But there is a campaign, and I love it. Without giving too much away, in the first campaign round you'll typically choose between two options, resulting in a missions choice. It's quite straightforward, nothing too fancy, and I thought I'd be done after 8 chapters, but I was wrong. I was nearing the 8th adventure without having touched the two mystery decks that sat in my box, so after I finished my first playthrough of the last adventure, I was in for a nice surprise. I thought the eight different adventures were enough of a validation for the pricepoint (I bought Welcome To... at € 18,-, Welcome To The Moon was € 30,-), but there's even more to be had! Including -- SPOILER ALERT -- small expansion cards for the maps.
The tuckboxes. I love the insert. The box is filled to the brim (well done on getting the right box size! Way better filling that Welcome To...) and those tuckboxes work wonders with the different card decks. No plastic needed, which is another big plus for me.
For a game that is a flip and fill, someone did an awfull job choosing the markers that came with it. It's not like you're only writing some scores down, you use that marker all the time. There's no eraser -- ok, I can deal with that, there are more games that don't come with one (but seriously, just get some of those Rolling Realms mini wipes in there, can't cost much). The cap doesn't stay on the back, so I keep misplacing the cap and having to look for it for 10 minutes while I try to keep the marker from rolling away. Seriously. What cap doesn't want to stay on the back end of the pen?! Last -- very important -- beef I have with this particular marker, is that it writes too thick. I'm someone who is capable of tiny handwriting, but this marker doesn't let me. And what's worse: if I need to write a 6, it can't be a small 6. It would be illegible because the marker is too thick. But it needs to be small, because the spaces on your sheet do not account for big fat sixes! The thickness of the marker does not match the width of the spaces AT ALL. It makes the rulebook all the more frustrating, where there's neat and slender handwriting instead of the clumsy numbers you're slathering on. Is it just me, or is this annoying as hell?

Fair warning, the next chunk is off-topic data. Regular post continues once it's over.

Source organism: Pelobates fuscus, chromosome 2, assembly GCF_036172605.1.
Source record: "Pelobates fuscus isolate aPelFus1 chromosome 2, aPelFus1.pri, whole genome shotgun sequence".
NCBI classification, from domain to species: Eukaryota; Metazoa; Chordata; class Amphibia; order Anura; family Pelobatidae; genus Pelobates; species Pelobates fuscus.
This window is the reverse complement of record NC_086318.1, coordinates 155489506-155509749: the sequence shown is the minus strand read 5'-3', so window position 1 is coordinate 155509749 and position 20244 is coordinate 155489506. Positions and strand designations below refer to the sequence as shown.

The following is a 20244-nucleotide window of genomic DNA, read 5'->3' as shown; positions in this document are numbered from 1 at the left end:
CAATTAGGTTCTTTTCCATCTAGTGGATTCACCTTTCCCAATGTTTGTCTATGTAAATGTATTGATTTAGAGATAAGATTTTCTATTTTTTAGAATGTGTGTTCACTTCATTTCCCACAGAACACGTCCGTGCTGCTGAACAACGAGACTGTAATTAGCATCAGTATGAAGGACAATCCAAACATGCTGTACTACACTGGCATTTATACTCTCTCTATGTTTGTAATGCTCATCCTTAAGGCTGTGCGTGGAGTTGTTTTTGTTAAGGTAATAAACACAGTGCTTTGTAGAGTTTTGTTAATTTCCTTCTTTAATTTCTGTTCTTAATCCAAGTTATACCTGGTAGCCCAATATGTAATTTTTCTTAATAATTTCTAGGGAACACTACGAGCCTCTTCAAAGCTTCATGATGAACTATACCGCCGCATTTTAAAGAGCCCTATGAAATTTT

A second negative is the amount of time spent on the rules during the game. In the campaign you'll be playing a new map each game, which keeps you from getting a game in that really flows. I keep having to look up small rules because with every map stuff changes. It makes for great replayability, but the hovering between your map and the rulebook also keeps you from really being in the game.
Buy yourself a thin whiteboard marker. With an eraser cap if you're splurging. My favourite is a Staedtler Lumocolour whiteboard pen size M (1.0 mm), or the Pilot V-Board Master, ultra fine (.8 mm) -- with an eraser cap. Or just take your Rolling Realms or Silver and Gold markers, those work beautiful as well.
I played Welcome To... around 20 times without getting bored, so it's not hard to please me in the Welcome To-realm, but the replayability for this game genuinely surprised me. It's not just those 8 different adventures, that are very different indeed without losing touch with their heritage, it's also the 8 levels of AI you can play against, and the campaign that has you choosing your path and that found a way to logically get back to adventure #1 after finishing #8, and adding something to make it worth your while. Toss out those subpar markers, and enjoy!